DRC: getting a grip to cast the first stone

By Felicite Nduku

The author of this note read Patrick Mbeko’s reflection also posted on this blog on how the latter understands the problem that Africans who consider the West as their savior have. Mbeko focuses primarily his analysis on the situation in his native Democratic Republic of Congo. But his arguments can be easily applied to the entire African continent. Felicite Nduku, who is also Congolese, reflects back to give the reader an interesting imagery of what has been happening in DRC, comparing it to the condition of a troubled family which requires outside help. 

I must agree with the brother [Patrick Mbeko] in most of his points. Although I am somehow troubled with his tone. It reminded me my first assignment in the social work field. It had to do with a teenager in the South Bronx. I had to see why he didn’t take his meds, missed his Psych appointments and dropped out of school; and fix the situation. What was up with that? He needed to get a grip, I thought.

It wasn’t too long until I learned that the kid was bipolar, smoked weed (which made his condition worse), had just been initiated in a gang and lived with his crack-head single mother whose latest move was trying to sell the fridge to get her next fix. I needed to get a grip!

[Editor: Hopefully Felicity Nduku is not comparing Patrick Mbeko “radical” tone with the psych of the teenager described above, but that the reference helped her only to trigger in her mind the story being told here]

The Congo is dealing with a multinational conspiracy orchestrated by the west, aided by unscrupulous neighbors, coupled with high treason of many of its own. Activists, sons and daughters of the Diaspora are doing the best they know how to end the atrocities, lobbying, marching, protesting while dealing with the day to day life of the immigrants that they are.

It would be nice if in the mist of those predicaments the Congolese people could find a way to deconstruct 150 years of oppression, indoctrination, acculturation and the-like. Many nations haven’t yet been able to do that in times of peace. Imagine doing that in times of war.

[Editor: But how do you deconstruct indoctrination or acculturation? My solution: limit your exposure to it as much as you can. On a personal level, I have stopped watching television for the last three years, and read more about Africa stories written by Africans like this one. I am convinced, like the African proverb says, “Unless the lions have their own historians, the story of the hunt will always glorify the hunter.”]

If other nations in Africa were less brainwashed than the Congolese, maybe the AU would have solutions for the situation in the Great Lake Regions, or the neighbours that are helping the West attack their own African brothers would resist serving such purposes.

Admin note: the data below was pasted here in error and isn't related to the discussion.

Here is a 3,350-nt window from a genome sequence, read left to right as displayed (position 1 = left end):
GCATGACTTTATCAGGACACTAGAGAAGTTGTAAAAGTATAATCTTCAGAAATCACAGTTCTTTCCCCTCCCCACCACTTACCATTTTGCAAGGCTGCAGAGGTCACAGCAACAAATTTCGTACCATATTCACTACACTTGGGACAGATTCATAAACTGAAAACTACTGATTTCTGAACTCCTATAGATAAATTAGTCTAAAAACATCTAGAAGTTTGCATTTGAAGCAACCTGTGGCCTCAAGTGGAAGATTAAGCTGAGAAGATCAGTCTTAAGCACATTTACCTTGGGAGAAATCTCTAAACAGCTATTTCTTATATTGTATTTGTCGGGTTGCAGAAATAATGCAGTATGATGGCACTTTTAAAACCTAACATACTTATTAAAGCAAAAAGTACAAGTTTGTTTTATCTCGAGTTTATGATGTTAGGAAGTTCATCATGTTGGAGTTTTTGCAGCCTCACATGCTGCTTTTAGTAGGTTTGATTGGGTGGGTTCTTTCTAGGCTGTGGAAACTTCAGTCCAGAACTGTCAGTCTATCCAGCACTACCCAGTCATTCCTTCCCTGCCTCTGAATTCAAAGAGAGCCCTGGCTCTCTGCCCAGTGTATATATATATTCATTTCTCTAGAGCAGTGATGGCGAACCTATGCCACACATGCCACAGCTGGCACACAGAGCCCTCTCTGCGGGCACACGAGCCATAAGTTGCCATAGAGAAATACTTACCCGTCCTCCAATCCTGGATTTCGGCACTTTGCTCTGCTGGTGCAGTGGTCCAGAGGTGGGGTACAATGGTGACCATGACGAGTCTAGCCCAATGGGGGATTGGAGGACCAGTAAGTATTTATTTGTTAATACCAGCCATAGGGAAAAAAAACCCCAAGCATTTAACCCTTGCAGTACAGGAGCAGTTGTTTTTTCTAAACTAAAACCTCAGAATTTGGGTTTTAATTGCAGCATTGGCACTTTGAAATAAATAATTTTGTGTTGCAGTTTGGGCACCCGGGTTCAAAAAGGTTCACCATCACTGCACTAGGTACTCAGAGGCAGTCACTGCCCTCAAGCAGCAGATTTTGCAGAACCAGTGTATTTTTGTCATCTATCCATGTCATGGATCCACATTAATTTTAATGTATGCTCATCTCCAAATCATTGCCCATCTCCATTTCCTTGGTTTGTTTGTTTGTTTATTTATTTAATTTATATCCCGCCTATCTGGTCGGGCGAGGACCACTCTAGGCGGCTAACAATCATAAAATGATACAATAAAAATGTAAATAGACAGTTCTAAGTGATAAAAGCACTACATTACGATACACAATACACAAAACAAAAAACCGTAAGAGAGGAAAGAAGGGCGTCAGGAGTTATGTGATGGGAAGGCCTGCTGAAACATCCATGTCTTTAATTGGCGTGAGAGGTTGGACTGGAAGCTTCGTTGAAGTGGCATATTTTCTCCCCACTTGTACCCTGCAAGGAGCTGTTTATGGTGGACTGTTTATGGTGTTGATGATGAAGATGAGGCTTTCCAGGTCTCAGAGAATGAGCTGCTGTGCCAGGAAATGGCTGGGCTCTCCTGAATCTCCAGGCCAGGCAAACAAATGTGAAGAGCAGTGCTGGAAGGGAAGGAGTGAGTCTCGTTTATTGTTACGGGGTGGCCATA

Unfortunately, African leaders seem to have more loyalty to freemasonry and to their personal interests than to the African populations that they are supposed to serve. So, he who can get a grip of that may cast the first stone.

Additional note [Editor]

Back to freemasonry interests that the author of the above note mentions, Milton Allimadi, Editor and publisher of Black Star News, raises as well a serious question on the agenda of Africom’s contingent, which currently targets Joseph Kony, LRA Ugandan rebel. Since October 2011, Obama authorised a mission for 100 US marines to go and work with Ugandan forces [UPDF] to track the rebel.

Milton Allimadi is mystified:

“Question for U.S./Invisible Children/UPDF. Universal Common Sense dictates that you go to where the raging inferno is (unless you have a hidden agenda). Fireman sent to control the flames in a townhouse don’t stand and watch when a new fire starts raging in the 100-story sky scraper. So why would the troops supposedly sent to search for Kony (and supposedly not to guard oil regions from Chinese influence) just stand around and not temporarily go to search for the Kagame-backed mass murderer, Bosco Ntaganda, whose raging inferno is consuming the lives of innocent Congolese? You see, when you have a hidden agenda, in time, events expose all lies, deceptions, and spins…”


2 responses to “DRC: getting a grip to cast the first stone

  1. Great article! The problem we’re facing is mental. We have been forced to believe that we’re inferior and of less importance while we are being ripped off. We’ll never get out of this hole if we keep handling our affairs with them. It’s the simplest things we, Africans, look past that will change us. DRC is not unified. They’ve divided the country to rule it well. We need unity among-st our people, love and solidarity. The corruption system has also reached an ultimate high reach. It’s a pyramidal system of corruption with the president at the top of it of course. If he steals, everyone down the chain also has to; and it creates tension between the people and the government. In conclusion, I think we need to unify the country and Africa as a whole first. If we love each other, we can work together. We need patriotic leaders who will prioritize the benefit of the country first and above their personal gain; and for that you have to have love for the country first.


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